Sun Feb 07, 2021 10:58 pm
Forum: Reaction Enthalpies (e.g., Using Hess’s Law, Bond Enthalpies, Standard Enthalpies of Formation)
Topic: Does phase matter in Hess's Law?
Replies: 21
Views: 106

### Re: Does phase matter in Hess's Law?

You can't cancel if the phases of the same compound are different. They have to be the exact same phase and compound in order to be able to cancel if they are on opposite sides of different equations.
Sun Feb 07, 2021 10:55 pm
Forum: Thermodynamic Systems (Open, Closed, Isolated)
Topic: How can we change the energy in an isolated system?
Replies: 4
Views: 27

### Re: How can we change the energy in an isolated system?

You can't increase or decrease the energy in an isolated system and can't exchange heat with its surroundings, so this makes its internal energy equal to zero. Not sure if that's what you meant by change. If not I would not know how to convert one form of E into another.
Sun Feb 07, 2021 10:45 pm
Forum: Student Social/Study Group
Topic: Bonus Points
Replies: 2
Views: 16

### Re: Bonus Points

Would be nice, but I wouldn't count on it. Hopefully it happens but guess it just means we gotta grind even harder haha. I just gotta find better ways to study and apply concepts.
Sun Feb 07, 2021 10:43 pm
Forum: Concepts & Calculations Using First Law of Thermodynamics
Topic: Sapling HW18
Replies: 1
Views: 35

### Sapling HW18

A 0.305 mol sample of SO2(g), initially at 298 K and 1.00 atm, is held at constant pressure while enough heat is applied to raise the temperature of the gas by 10.9 K. Calculate the amount of heat q required to bring about this temperature change, and find the corresponding total change in the inter...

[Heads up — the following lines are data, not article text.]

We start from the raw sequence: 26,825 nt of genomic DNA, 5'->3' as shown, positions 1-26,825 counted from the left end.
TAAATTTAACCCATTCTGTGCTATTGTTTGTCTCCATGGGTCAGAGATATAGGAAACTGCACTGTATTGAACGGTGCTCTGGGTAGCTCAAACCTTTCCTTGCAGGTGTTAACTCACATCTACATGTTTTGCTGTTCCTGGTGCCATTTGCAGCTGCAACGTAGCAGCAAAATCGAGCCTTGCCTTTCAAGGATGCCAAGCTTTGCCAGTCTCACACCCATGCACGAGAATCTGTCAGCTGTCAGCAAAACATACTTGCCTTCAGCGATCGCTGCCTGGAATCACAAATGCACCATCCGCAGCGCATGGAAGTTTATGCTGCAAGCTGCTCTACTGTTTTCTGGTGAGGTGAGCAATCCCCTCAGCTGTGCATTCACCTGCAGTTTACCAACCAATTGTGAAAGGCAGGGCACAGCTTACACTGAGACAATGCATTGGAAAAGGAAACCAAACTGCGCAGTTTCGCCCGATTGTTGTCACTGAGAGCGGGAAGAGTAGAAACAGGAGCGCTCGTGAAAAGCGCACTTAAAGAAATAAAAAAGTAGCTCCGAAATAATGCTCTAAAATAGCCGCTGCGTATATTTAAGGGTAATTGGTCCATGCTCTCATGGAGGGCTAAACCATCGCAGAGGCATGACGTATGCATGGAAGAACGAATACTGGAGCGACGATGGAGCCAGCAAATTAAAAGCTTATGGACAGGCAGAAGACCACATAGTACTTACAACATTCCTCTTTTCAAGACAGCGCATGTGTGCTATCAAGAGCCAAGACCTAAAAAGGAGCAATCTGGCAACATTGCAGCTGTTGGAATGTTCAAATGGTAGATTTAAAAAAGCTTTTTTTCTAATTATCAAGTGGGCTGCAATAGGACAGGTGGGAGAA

Sun Feb 07, 2021 9:52 pm
Forum: Calculating Work of Expansion
Topic: sapling HW13
Replies: 2
Views: 12

### sapling HW13

A(s)+B(s)⟶C(g). Why does this system do work on the surrounding? Is it because we don't include moles of solids, so the reactants count as 0?
Sun Feb 07, 2021 8:18 pm
Forum: Concepts & Calculations Using Second Law of Thermodynamics
Topic: Photo in Lecture
Replies: 1
Views: 11

### Photo in Lecture

Can someone explain this photo? Confused about the arrows and what the different color means. Thanks
Sun Jan 31, 2021 10:07 pm
Forum: Heat Capacities, Calorimeters & Calorimetry Calculations
Topic: Work-/+
Replies: 9
Views: 70

### Work-/+

We are given in multiple equations that work is negative. Can work be positive, would it have to be in a different direction or the volume had to be increased right?
Sun Jan 31, 2021 9:54 pm
Forum: Heat Capacities, Calorimeters & Calorimetry Calculations
Topic: System and Surrounding
Replies: 4
Views: 26

### System and Surrounding